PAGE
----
Hydrogen Driving Thermonuclear Fusion Energy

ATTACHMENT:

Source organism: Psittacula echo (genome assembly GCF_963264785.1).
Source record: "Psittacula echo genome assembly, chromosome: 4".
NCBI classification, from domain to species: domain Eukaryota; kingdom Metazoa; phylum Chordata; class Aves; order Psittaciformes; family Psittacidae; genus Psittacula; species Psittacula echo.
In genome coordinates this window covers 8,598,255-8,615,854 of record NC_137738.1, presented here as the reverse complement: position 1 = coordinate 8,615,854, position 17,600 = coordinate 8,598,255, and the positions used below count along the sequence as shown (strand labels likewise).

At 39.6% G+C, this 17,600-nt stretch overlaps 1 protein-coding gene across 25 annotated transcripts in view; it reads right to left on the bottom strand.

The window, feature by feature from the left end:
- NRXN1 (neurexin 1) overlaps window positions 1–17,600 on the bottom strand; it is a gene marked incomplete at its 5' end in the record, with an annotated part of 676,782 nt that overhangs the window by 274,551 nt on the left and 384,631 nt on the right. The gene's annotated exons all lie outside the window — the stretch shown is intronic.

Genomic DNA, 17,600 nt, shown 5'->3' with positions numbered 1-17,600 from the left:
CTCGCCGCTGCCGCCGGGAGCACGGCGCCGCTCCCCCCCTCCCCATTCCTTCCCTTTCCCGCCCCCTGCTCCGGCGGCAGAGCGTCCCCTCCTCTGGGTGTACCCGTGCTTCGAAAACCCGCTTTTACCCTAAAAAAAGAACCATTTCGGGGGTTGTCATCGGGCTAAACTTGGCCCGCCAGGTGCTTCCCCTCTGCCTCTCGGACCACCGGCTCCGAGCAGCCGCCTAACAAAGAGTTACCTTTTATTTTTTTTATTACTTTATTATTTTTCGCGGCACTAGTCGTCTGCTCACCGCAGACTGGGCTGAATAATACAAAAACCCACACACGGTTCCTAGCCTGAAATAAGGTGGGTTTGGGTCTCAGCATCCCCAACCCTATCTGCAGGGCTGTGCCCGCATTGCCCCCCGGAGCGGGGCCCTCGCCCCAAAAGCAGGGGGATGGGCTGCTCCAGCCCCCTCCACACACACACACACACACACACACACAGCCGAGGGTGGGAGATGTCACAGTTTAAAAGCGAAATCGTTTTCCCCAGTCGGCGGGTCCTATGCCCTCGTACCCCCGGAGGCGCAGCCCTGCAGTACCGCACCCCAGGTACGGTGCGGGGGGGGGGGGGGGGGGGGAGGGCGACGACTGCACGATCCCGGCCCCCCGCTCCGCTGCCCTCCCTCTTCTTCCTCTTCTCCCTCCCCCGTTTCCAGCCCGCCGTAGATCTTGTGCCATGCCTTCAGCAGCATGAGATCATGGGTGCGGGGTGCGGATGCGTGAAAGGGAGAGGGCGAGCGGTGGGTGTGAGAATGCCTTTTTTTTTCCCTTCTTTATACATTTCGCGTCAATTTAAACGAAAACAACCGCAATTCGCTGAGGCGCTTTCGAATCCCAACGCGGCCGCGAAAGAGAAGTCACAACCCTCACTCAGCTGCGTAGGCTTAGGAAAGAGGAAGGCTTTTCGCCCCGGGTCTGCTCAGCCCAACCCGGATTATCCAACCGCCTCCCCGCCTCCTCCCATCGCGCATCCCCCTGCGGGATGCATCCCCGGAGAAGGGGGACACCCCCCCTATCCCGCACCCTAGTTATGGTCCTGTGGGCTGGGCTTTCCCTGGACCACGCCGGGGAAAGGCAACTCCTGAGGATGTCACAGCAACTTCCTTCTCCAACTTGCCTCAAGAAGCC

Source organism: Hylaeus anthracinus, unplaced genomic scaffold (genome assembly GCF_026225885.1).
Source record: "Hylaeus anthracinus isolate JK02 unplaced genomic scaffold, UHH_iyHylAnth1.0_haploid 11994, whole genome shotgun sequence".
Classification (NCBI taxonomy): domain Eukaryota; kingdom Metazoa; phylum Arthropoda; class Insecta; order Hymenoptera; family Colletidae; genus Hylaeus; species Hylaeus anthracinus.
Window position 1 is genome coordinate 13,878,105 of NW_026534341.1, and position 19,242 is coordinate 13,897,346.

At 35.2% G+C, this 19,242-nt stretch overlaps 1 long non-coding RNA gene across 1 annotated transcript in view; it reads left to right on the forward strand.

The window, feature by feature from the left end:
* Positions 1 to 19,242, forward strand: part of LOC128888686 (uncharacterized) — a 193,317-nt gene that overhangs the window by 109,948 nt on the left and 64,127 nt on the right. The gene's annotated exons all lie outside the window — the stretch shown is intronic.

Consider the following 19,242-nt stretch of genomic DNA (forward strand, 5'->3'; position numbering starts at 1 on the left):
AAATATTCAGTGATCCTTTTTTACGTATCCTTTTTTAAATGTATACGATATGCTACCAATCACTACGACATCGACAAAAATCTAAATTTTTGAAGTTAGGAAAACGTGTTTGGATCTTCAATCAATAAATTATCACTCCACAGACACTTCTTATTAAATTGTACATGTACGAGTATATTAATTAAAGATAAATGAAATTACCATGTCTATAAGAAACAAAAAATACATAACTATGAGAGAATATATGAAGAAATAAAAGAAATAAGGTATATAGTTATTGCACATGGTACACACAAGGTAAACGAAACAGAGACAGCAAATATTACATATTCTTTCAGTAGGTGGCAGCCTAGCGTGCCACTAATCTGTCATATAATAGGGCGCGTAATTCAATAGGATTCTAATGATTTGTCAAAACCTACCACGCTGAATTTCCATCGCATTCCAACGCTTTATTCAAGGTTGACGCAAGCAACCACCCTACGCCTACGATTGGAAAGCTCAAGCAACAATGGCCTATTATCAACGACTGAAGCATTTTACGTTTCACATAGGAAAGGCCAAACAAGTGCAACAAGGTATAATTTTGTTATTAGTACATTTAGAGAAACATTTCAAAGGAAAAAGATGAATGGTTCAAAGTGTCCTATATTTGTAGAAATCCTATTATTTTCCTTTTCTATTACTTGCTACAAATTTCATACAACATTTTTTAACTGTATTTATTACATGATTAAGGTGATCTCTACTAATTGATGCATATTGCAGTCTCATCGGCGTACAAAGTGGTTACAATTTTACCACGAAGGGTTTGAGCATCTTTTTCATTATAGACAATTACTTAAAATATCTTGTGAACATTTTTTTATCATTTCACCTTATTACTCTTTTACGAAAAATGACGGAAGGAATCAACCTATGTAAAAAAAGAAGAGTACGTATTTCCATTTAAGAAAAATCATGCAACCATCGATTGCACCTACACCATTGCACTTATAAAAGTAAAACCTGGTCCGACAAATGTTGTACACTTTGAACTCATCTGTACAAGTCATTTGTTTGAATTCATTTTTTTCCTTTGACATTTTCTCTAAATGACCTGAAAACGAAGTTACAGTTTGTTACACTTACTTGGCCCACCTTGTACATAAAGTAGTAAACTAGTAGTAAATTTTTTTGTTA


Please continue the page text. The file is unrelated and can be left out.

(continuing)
The thermonuclear fusion reactions in hydrogen isotopes are known to be a new source of energy in two very different situations. At one extreme, relatively slow reactions in a very controlled, confined manner produces theenergy emitted by the Sun and stars, whereas at the other, rapid thermonuclear reactions are responsible for the strong thermonuclear power of the hydrogen bomb. Somewhere between these two extremes, it should be possible to bring about thermonuclear reactions under conditions that will allow the energy to be released from hydrogen atoms at a controllable rate for electricity consumption and to meet the need for a new, yet clean, source of energy. We are mainly concerned with confinement of plasma at terrestrial temperatures (i.e., very hot plasmas); our primary interest is in applications to controlled fusion research in magnetic and inertial confinement reactors, such as the tokomak reactor machine, a magnetic confinement device and which involves a laser-driven pellet fusion chamber and micro-balloon glass, which contains the two isotopes of hydrogen to achieve inertial confinement. This chapter takes a very high-level and general approach to the subject of the two types of confinement of interest in the plasma physics of high temperatures for the purpose of thermonuclear fusion reactions that will take place between the two isotopes of hydrogen (H), namely deuterium (D) and tritium (T). The main purpose of this chapter is to provide the necessary general background for scientists and engineers who are planning to enter the field of research into another source of clean energy via controlled thermonuclear reactions [1–3].
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